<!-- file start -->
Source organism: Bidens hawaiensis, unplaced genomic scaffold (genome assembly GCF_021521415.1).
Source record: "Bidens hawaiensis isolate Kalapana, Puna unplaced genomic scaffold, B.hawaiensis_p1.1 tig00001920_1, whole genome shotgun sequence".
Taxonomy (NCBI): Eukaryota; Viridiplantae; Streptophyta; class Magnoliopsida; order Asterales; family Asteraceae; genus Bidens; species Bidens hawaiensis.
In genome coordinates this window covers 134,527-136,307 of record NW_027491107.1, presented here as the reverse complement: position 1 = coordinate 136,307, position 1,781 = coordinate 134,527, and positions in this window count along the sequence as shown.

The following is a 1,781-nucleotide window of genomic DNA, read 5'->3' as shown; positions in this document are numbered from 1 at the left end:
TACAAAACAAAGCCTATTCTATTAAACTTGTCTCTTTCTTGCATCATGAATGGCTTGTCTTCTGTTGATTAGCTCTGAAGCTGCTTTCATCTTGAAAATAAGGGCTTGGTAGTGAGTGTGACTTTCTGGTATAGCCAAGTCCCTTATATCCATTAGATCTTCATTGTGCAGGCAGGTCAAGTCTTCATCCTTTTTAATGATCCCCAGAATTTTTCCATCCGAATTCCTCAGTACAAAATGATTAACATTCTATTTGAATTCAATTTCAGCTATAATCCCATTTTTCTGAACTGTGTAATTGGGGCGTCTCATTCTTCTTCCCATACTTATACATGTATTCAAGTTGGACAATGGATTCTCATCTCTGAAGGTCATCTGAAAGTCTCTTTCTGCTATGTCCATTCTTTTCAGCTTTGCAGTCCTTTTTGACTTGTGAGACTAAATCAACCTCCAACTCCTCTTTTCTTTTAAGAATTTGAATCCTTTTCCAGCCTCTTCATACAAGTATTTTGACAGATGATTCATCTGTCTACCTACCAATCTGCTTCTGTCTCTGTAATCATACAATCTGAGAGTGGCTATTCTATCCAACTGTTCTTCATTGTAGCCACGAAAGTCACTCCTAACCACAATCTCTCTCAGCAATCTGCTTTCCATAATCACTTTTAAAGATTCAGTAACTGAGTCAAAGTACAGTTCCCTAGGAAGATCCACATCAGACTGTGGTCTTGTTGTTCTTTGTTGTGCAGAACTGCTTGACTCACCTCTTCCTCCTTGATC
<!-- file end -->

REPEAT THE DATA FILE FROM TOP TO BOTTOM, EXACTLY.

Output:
Source organism: Bidens hawaiensis, unplaced genomic scaffold (genome assembly GCF_021521415.1).
Source record: "Bidens hawaiensis isolate Kalapana, Puna unplaced genomic scaffold, B.hawaiensis_p1.1 tig00001920_1, whole genome shotgun sequence".
Taxonomy (NCBI): Eukaryota; Viridiplantae; Streptophyta; class Magnoliopsida; order Asterales; family Asteraceae; genus Bidens; species Bidens hawaiensis.
In genome coordinates this window covers 134,527-136,307 of record NW_027491107.1, presented here as the reverse complement: position 1 = coordinate 136,307, position 1,781 = coordinate 134,527, and positions in this window count along the sequence as shown.

The following is a 1,781-nucleotide window of genomic DNA, read 5'->3' as shown; positions in this document are numbered from 1 at the left end:
TACAAAACAAAGCCTATTCTATTAAACTTGTCTCTTTCTTGCATCATGAATGGCTTGTCTTCTGTTGATTAGCTCTGAAGCTGCTTTCATCTTGAAAATAAGGGCTTGGTAGTGAGTGTGACTTTCTGGTATAGCCAAGTCCCTTATATCCATTAGATCTTCATTGTGCAGGCAGGTCAAGTCTTCATCCTTTTTAATGATCCCCAGAATTTTTCCATCCGAATTCCTCAGTACAAAATGATTAACATTCTATTTGAATTCAATTTCAGCTATAATCCCATTTTTCTGAACTGTGTAATTGGGGCGTCTCATTCTTCTTCCCATACTTATACATGTATTCAAGTTGGACAATGGATTCTCATCTCTGAAGGTCATCTGAAAGTCTCTTTCTGCTATGTCCATTCTTTTCAGCTTTGCAGTCCTTTTTGACTTGTGAGACTAAATCAACCTCCAACTCCTCTTTTCTTTTAAGAATTTGAATCCTTTTCCAGCCTCTTCATACAAGTATTTTGACAGATGATTCATCTGTCTACCTACCAATCTGCTTCTGTCTCTGTAATCATACAATCTGAGAGTGGCTATTCTATCCAACTGTTCTTCATTGTAGCCACGAAAGTCACTCCTAACCACAATCTCTCTCAGCAATCTGCTTTCCATAATCACTTTTAAAGATTCAGTAACTGAGTCAAAGTACAGTTCCCTAGGAAGATCCACATCAGACTGTGGTCTTGTTGTTCTTTGTTGTGCAGAACTGCTTGACTCACCTCTTCCTCCTTGATC